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2. Two Approaches to the Diagnosis of Lesions of the Oral Mucosa

by William M. Carpenter, DDS, MS; Peter L. Jacobsen, PhD, DDS;
and Lewis R. Eversole, DDS, MS, MA

Abstract: This article describes two approaches to the classification of oral mucosal lesions. One is based on the etiopathogenesis of the lesion and the second on the clinical appearance. These two approaches are compared and contrasted, and their integration is described. Combining these two classification schemas allows an excellent understanding of the various lesions so than an expeditious and correct diagnosis can result. Appropriate management and treatment can then follow.

The establishment of a differential diagnosis for lesions of the oral mucosa is often problematic. This problem relates to the large number of lesions that may affect a patient and the fact that many occur only rarely. A systematic approach to nosology is crucial. Classically, oral pathology has been taught following the etiopathogenic approach. This approach, as most commonly used in general pathology, considers the basic disease processes or mechanism and the body’s response, along with the etiologic factors involved. To approach the classification of disease from this viewpoint is efficacious and allows for effective management decisions. Once the etiology is understood, the treatment can be instituted.

General pathology texts are usually divided into chapters on inflammation and immunology, neoplasia, genetic and developmental disorders, and diseases of the various organ systems (e.g., cardiovascular, gastrointestinal, and liver).l-3 Oral pathology texts traditionally follow this same approach and include other categories specifically relating to oral lesions, such as odontogenic cysts and tumors, and salivary glands.4-9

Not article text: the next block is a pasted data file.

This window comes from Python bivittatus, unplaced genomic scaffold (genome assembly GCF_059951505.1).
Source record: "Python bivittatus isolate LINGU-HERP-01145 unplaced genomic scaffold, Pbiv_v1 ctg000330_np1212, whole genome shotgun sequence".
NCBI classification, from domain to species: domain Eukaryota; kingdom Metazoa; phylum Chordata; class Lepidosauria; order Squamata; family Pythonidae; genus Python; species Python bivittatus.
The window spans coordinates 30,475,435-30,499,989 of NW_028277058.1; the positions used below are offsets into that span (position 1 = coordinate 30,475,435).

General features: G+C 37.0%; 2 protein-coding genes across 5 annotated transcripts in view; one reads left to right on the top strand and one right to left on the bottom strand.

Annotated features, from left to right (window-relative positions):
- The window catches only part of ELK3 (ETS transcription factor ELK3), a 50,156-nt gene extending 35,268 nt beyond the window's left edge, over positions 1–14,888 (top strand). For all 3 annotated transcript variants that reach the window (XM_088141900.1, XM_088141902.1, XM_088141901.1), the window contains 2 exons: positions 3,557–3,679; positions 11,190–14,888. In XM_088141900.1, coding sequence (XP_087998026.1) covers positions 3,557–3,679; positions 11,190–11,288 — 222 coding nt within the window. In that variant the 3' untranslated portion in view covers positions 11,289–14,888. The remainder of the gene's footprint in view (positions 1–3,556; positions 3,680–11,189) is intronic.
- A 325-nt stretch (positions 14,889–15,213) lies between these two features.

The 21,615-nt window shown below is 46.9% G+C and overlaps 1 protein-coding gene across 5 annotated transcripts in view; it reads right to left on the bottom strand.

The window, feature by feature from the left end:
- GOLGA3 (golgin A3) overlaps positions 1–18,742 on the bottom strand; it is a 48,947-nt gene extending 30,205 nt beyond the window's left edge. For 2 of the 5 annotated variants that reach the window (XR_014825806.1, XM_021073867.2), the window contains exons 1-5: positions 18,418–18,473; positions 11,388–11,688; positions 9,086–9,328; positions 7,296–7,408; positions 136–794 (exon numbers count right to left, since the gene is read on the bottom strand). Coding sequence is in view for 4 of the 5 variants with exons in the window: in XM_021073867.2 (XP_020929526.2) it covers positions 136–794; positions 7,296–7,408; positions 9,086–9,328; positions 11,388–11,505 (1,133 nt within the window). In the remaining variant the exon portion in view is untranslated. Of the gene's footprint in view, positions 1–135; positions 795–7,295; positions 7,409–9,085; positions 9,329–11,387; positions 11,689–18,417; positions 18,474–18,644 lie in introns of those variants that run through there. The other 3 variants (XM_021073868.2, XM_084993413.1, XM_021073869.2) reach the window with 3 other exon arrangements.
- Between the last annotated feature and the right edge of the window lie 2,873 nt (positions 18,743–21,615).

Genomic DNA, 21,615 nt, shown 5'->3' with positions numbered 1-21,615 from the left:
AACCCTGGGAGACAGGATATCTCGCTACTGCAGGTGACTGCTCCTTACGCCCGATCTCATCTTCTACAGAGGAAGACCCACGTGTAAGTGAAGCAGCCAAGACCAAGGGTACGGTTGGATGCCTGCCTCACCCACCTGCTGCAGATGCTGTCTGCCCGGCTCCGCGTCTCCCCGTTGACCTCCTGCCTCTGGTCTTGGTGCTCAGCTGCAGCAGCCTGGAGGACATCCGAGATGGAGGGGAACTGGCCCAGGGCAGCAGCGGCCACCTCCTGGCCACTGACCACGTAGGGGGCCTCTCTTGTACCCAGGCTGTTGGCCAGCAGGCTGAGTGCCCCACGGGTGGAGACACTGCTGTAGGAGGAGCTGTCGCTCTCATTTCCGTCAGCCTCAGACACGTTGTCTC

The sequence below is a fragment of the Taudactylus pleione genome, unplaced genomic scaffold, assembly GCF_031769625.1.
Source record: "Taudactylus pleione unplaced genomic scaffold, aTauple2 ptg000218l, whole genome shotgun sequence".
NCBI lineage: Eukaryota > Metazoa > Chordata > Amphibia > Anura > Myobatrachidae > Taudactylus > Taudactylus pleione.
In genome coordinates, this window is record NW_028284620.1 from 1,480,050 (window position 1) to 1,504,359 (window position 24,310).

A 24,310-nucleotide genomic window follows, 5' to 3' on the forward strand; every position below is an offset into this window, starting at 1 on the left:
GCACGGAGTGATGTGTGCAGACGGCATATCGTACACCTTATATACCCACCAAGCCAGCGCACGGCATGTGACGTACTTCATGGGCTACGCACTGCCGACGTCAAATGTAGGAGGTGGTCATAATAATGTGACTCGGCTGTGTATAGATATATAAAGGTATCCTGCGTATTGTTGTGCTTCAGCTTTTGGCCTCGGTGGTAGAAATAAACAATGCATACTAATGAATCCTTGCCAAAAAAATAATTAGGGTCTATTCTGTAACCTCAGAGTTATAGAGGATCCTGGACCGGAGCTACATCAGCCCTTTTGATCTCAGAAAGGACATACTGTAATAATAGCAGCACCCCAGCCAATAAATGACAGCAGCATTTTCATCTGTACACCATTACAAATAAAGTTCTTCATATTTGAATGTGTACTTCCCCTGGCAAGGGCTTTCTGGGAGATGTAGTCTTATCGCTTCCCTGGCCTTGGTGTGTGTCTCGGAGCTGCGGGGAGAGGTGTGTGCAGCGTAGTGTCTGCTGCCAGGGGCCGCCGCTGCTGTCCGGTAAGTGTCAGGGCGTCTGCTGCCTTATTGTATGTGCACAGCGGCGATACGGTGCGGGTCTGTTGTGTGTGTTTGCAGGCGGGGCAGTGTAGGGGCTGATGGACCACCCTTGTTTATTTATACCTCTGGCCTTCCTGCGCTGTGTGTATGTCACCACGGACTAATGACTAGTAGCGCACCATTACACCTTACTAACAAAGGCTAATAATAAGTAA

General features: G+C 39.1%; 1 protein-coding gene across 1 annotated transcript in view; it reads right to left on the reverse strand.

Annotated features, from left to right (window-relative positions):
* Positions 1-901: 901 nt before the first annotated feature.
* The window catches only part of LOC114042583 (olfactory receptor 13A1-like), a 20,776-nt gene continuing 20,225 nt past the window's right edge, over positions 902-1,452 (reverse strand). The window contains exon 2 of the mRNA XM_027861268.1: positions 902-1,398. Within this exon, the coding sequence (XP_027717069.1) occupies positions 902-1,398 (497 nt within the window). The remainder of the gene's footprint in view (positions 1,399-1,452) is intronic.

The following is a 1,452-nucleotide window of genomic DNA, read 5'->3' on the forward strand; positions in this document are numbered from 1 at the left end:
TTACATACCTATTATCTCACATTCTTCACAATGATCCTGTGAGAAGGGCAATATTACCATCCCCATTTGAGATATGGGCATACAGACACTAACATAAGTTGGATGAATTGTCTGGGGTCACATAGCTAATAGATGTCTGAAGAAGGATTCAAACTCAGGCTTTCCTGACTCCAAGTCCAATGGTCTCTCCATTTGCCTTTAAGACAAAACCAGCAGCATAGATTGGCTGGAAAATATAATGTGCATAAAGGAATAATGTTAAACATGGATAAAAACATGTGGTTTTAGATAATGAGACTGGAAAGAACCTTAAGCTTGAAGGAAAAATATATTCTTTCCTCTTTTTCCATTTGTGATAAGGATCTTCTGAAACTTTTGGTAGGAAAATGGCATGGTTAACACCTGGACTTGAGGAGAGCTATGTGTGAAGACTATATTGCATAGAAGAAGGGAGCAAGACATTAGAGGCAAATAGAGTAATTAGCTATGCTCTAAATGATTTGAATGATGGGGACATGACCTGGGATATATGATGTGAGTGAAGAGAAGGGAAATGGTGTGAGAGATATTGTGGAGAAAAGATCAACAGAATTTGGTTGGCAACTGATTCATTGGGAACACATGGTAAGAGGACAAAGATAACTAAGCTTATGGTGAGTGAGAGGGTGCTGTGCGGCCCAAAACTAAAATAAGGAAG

The general etiopathogenic categories can be condensed into four major areas that can be best remembered by the acronym MIND (M = metabolic, I = inflammation, N = neoplastic, D = developmental diseases). This mnemonic reminds the student and practitioner to use his or her MIND to arrive at a correct diagnosis. This approach is condensed and simplistic but provides a good starting point for cerebration and further amplification of this classification10. The MIND classification system can then be expanded.

Etiopathogenic Classifications
The “MIND” Paradigm

Although most but not all areas of etiopathogenesis are included here, this simplified system will allow a quick and easy review by the practitioner as the four major areas are considered. This system lends itself well to cognitive retention because one learns mechanisms of disease that are mentally imprinted as pictures, that occur as links. Learning the underlying basis of disease this way involves cellular processes in conceptional learning and is far more cognitively retentive than memorizing long lists.

Table 1. The Mind Classification System

Metabolic (systemic)

  1. Hormonal
  2. Nutritional


  1. Trauma
  2. Reactive
  3. Infectious
    1. Bacterial
    2. Fungal
    3. Viral
  4. Immunologic
    1. Hypersensitivity
      1. Endogenous allergen (autoimmune)
      2. Exogenous allergen
    2. Immunodeficiency


  1. Benign
  2. Premalignant
  3. Malignant


  1. Acquired
  2. Genetic (heritable)

Procurement of Data

The practitioner must then be able to recall the signs and symptoms of the various categories of disease as a pertinent medical history and physical examination are performed. Age, sex, race, and gender may be important factors in data collection. The medical history would include questions regarding the chief complaint, history of present illness (lesion), past medical history, social history, and family history. The lesional history should include duration, pain, periodicity, treatment, and location. As this data is collected and tabulated, various diseases will be considered and deductive reasoning employed.